George Ratcliffe, son of the firm’s CEO Sir Jim Ratcliffe, told The Yorkshire Post that its sanitisation business was poised for further growth as it prepares to launch new products this summer.
INEOS, which owns a number of professional sports teams and is also set to launch a new 4x4 vehicle, the INEOS Grenadier, next year, is increasingly moving into new markets away from its core chemicals business.
Mr Ratcliffe said: “This is the new direction we are going in.
“We are already quite well established in sport. The sports teams are owned by INEOS, it’s not sponsorships.
“If you are going to see INEOS grow in a new area that feels further away from its core, it will be in the consumer area as you have a platform to build it off.
“There will be more to come for sure but for now we have enough on our plate.”
Mr Ratcliffe was speaking little over a year on since it established a factory in just 10 days to produce hand sanitiser at Newton Aycliffe, in County Durham, just as lockdown began.
It confirmed it was moving into sanitisation permanently in July 2020 and in the coming months it will launch new products which have a moisturising element to them to attract consumers put off by the abrasive and harsh nature of hand sanitiser and will continue to target the consumer, medical and industrial market for these products.
“INEOS Hygienics is very much here to stay,” he said.
“Our view is that hospitals have always had a huge demand for this stuff. I think the majority of the public only saw this when they were in hospitals.
“The other two sides are the retail side and the industrial sector where people may expect it to be there when you go to work. We expect continuing growth in the industrial sector as employers have a duty to look out for employees.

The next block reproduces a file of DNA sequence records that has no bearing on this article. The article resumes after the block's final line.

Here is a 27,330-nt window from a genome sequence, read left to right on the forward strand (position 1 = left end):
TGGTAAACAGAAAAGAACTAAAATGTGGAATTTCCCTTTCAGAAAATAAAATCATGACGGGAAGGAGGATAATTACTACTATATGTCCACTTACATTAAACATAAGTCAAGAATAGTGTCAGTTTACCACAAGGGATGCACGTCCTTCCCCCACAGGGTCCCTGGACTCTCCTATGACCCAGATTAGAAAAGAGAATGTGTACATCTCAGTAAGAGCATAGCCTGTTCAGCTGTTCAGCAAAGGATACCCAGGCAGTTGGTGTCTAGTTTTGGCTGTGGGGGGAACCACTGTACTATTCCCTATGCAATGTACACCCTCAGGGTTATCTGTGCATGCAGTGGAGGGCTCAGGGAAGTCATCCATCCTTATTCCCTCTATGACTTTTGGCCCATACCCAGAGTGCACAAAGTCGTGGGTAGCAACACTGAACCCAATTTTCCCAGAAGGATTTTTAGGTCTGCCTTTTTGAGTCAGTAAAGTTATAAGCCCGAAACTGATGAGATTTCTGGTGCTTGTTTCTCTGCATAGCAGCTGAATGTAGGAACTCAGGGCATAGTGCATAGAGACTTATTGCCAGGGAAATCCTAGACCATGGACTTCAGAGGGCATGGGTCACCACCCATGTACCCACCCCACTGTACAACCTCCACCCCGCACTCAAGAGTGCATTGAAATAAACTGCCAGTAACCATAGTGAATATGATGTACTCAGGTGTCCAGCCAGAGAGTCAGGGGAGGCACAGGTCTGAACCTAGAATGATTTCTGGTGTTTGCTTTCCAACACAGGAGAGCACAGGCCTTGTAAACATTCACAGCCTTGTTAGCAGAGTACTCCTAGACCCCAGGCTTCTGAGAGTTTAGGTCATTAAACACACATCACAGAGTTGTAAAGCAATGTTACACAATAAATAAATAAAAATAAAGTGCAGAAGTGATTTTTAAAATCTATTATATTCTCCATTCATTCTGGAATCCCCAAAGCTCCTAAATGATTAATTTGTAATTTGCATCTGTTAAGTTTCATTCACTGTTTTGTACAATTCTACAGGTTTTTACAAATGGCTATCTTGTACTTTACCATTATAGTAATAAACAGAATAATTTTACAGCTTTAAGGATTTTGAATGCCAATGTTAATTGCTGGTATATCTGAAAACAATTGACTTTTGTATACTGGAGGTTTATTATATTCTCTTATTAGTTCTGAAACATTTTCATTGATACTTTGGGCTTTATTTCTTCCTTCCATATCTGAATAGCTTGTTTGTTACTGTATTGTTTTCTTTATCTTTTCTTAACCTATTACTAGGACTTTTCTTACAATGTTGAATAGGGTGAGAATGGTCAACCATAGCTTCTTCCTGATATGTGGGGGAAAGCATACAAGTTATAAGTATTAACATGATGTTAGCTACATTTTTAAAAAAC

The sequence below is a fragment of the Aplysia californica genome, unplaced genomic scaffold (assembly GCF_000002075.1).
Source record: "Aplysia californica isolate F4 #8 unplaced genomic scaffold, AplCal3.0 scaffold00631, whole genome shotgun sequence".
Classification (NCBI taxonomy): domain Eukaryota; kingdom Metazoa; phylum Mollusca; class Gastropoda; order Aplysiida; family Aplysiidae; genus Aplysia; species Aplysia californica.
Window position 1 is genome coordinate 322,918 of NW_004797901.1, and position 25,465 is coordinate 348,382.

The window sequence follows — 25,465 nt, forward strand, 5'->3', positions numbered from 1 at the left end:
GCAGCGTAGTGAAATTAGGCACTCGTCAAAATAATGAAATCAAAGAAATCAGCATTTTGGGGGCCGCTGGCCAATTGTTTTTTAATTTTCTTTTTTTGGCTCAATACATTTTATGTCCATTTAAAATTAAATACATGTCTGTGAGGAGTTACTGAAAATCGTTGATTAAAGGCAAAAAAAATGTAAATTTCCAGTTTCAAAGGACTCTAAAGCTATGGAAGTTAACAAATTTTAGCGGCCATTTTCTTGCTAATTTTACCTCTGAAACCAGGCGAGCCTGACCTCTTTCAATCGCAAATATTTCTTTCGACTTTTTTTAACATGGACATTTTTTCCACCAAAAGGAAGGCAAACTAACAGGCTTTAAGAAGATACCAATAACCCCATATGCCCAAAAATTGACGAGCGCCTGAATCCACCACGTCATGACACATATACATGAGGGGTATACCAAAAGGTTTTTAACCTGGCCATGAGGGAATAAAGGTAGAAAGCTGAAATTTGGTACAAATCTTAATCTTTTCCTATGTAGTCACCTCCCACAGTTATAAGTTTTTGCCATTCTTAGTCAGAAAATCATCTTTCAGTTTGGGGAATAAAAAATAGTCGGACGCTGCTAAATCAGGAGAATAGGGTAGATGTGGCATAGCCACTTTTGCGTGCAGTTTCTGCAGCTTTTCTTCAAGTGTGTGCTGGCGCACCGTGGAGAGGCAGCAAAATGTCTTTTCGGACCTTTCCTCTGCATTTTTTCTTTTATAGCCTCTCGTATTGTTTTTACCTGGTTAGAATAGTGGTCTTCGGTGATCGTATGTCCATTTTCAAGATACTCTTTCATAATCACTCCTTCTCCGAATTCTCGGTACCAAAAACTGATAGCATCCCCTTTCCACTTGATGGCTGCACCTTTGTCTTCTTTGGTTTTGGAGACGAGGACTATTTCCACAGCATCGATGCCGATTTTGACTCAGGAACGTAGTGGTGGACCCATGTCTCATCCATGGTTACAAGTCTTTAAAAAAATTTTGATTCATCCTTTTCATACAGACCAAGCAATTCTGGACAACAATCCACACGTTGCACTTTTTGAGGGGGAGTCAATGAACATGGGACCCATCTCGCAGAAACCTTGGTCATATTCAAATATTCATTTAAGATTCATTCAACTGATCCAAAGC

“The public side is different, there are lots of plus points for it.
“We are set to launch a moisturising version that is not quite as harsh on your hands. We have a pipeline of products that have that sensible moisturising aspect, which members of the public, who might not want to use sanitiser, look to in the long-term.”
The move has been a departure for INEOS, who as a firm has always grown by acquisition and has never focused on building brands, creating new facilities
or even on consumer-facing products.
“Within a year what we focused on was building a business from scratch,” said Mr Ratcliffe.
“There was a big initial up-front fee but we took a view on how we would commit to it when we were giving away the products for free. In Europe we invested £50m into the actual factories.
We also invested into a brand (INEOS Hygienics). What is that going to mean for the bottom line of INEOS? I think when the world starts to get more mobile there will be a payback period, which we are almost at the beginning of now. The UK factory will be up and running by July.
“A lot of work went into it, the team are very proud of it. Even for a big company we were pleased and proud of how quickly we did that.”
The sanitiser factory in County Durham is one of six pop-up factories INEOS established across the world.
Its products were quickly being shipped to hospitals around Europe and won the business praise, something Mr Ratcliffe said was enjoyed by its employees.
“I think our style of industry is often in the press not for positive, but negative reasons.
“What Ineos Hygienics has done is take the INEOS name and shown it in a good light.
“There is a lot of good things INEOS contributes to outside of our core business but we do not often talk about it.
“INEOS Hygenics was an opportunity to do that,” he added.